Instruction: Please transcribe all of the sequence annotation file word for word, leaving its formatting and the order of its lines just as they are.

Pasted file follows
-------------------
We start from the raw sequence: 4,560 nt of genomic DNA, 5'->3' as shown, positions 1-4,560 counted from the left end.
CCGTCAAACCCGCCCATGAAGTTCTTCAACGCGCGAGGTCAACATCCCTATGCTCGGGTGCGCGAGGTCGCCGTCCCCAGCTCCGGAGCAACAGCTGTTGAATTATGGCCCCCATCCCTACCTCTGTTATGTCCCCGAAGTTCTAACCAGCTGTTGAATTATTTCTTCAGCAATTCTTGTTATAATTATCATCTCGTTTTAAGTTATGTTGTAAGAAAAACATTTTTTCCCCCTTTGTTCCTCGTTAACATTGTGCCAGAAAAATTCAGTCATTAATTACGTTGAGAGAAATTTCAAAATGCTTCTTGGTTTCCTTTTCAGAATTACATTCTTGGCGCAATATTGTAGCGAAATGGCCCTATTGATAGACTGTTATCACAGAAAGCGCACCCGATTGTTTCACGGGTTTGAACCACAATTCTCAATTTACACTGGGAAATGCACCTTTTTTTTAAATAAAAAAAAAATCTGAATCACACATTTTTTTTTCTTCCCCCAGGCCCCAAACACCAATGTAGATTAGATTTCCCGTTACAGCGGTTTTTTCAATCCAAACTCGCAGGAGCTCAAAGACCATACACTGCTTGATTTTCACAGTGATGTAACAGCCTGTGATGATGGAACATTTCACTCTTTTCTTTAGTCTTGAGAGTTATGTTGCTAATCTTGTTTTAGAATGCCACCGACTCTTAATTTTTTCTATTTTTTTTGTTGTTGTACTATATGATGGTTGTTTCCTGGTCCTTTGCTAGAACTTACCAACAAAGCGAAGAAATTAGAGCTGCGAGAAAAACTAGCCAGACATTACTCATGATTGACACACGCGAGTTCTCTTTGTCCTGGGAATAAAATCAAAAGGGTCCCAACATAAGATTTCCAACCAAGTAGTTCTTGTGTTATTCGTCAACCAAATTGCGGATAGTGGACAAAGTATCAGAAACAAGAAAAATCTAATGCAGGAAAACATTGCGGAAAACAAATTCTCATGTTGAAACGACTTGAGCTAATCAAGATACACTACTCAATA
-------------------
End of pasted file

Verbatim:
We start from the raw sequence: 4,560 nt of genomic DNA, 5'->3' as shown, positions 1-4,560 counted from the left end.
CCGTCAAACCCGCCCATGAAGTTCTTCAACGCGCGAGGTCAACATCCCTATGCTCGGGTGCGCGAGGTCGCCGTCCCCAGCTCCGGAGCAACAGCTGTTGAATTATGGCCCCCATCCCTACCTCTGTTATGTCCCCGAAGTTCTAACCAGCTGTTGAATTATTTCTTCAGCAATTCTTGTTATAATTATCATCTCGTTTTAAGTTATGTTGTAAGAAAAACATTTTTTCCCCCTTTGTTCCTCGTTAACATTGTGCCAGAAAAATTCAGTCATTAATTACGTTGAGAGAAATTTCAAAATGCTTCTTGGTTTCCTTTTCAGAATTACATTCTTGGCGCAATATTGTAGCGAAATGGCCCTATTGATAGACTGTTATCACAGAAAGCGCACCCGATTGTTTCACGGGTTTGAACCACAATTCTCAATTTACACTGGGAAATGCACCTTTTTTTTAAATAAAAAAAAAATCTGAATCACACATTTTTTTTTCTTCCCCCAGGCCCCAAACACCAATGTAGATTAGATTTCCCGTTACAGCGGTTTTTTCAATCCAAACTCGCAGGAGCTCAAAGACCATACACTGCTTGATTTTCACAGTGATGTAACAGCCTGTGATGATGGAACATTTCACTCTTTTCTTTAGTCTTGAGAGTTATGTTGCTAATCTTGTTTTAGAATGCCACCGACTCTTAATTTTTTCTATTTTTTTTGTTGTTGTACTATATGATGGTTGTTTCCTGGTCCTTTGCTAGAACTTACCAACAAAGCGAAGAAATTAGAGCTGCGAGAAAAACTAGCCAGACATTACTCATGATTGACACACGCGAGTTCTCTTTGTCCTGGGAATAAAATCAAAAGGGTCCCAACATAAGATTTCCAACCAAGTAGTTCTTGTGTTATTCGTCAACCAAATTGCGGATAGTGGACAAAGTATCAGAAACAAGAAAAATCTAATGCAGGAAAACATTGCGGAAAACAAATTCTCATGTTGAAACGACTTGAGCTAATCAAGATACACTACTCAATA